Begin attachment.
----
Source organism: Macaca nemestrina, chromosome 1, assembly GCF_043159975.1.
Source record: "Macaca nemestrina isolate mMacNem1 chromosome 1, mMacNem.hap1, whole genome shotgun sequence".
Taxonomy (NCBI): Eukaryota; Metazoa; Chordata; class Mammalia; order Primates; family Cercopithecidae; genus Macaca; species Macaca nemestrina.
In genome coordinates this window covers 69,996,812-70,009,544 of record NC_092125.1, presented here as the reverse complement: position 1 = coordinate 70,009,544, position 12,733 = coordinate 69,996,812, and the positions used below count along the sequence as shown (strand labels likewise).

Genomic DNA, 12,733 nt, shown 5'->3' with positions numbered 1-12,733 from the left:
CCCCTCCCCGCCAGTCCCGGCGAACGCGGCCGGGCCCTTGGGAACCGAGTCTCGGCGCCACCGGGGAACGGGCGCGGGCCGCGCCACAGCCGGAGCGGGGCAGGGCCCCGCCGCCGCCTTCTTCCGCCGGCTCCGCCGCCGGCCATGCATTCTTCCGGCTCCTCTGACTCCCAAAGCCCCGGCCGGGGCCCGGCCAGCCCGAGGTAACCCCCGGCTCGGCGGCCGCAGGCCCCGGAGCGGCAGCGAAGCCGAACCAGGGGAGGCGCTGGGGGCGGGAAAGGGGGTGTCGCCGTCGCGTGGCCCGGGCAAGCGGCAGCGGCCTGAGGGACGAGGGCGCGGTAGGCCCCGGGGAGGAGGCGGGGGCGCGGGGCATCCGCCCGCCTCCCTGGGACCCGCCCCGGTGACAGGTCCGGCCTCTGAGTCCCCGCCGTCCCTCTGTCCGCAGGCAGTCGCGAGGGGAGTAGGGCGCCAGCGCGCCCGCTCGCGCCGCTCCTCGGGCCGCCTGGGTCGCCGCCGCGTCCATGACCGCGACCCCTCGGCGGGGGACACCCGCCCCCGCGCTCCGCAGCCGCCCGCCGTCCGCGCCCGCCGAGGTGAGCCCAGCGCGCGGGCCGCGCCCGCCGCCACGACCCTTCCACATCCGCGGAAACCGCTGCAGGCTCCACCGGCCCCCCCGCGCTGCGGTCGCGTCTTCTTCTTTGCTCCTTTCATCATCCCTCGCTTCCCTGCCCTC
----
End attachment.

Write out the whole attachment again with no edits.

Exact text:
Source organism: Macaca nemestrina, chromosome 1, assembly GCF_043159975.1.
Source record: "Macaca nemestrina isolate mMacNem1 chromosome 1, mMacNem.hap1, whole genome shotgun sequence".
Taxonomy (NCBI): Eukaryota; Metazoa; Chordata; class Mammalia; order Primates; family Cercopithecidae; genus Macaca; species Macaca nemestrina.
In genome coordinates this window covers 69,996,812-70,009,544 of record NC_092125.1, presented here as the reverse complement: position 1 = coordinate 70,009,544, position 12,733 = coordinate 69,996,812, and the positions used below count along the sequence as shown (strand labels likewise).

Genomic DNA, 12,733 nt, shown 5'->3' with positions numbered 1-12,733 from the left:
CCCCTCCCCGCCAGTCCCGGCGAACGCGGCCGGGCCCTTGGGAACCGAGTCTCGGCGCCACCGGGGAACGGGCGCGGGCCGCGCCACAGCCGGAGCGGGGCAGGGCCCCGCCGCCGCCTTCTTCCGCCGGCTCCGCCGCCGGCCATGCATTCTTCCGGCTCCTCTGACTCCCAAAGCCCCGGCCGGGGCCCGGCCAGCCCGAGGTAACCCCCGGCTCGGCGGCCGCAGGCCCCGGAGCGGCAGCGAAGCCGAACCAGGGGAGGCGCTGGGGGCGGGAAAGGGGGTGTCGCCGTCGCGTGGCCCGGGCAAGCGGCAGCGGCCTGAGGGACGAGGGCGCGGTAGGCCCCGGGGAGGAGGCGGGGGCGCGGGGCATCCGCCCGCCTCCCTGGGACCCGCCCCGGTGACAGGTCCGGCCTCTGAGTCCCCGCCGTCCCTCTGTCCGCAGGCAGTCGCGAGGGGAGTAGGGCGCCAGCGCGCCCGCTCGCGCCGCTCCTCGGGCCGCCTGGGTCGCCGCCGCGTCCATGACCGCGACCCCTCGGCGGGGGACACCCGCCCCCGCGCTCCGCAGCCGCCCGCCGTCCGCGCCCGCCGAGGTGAGCCCAGCGCGCGGGCCGCGCCCGCCGCCACGACCCTTCCACATCCGCGGAAACCGCTGCAGGCTCCACCGGCCCCCCCGCGCTGCGGTCGCGTCTTCTTCTTTGCTCCTTTCATCATCCCTCGCTTCCCTGCCCTC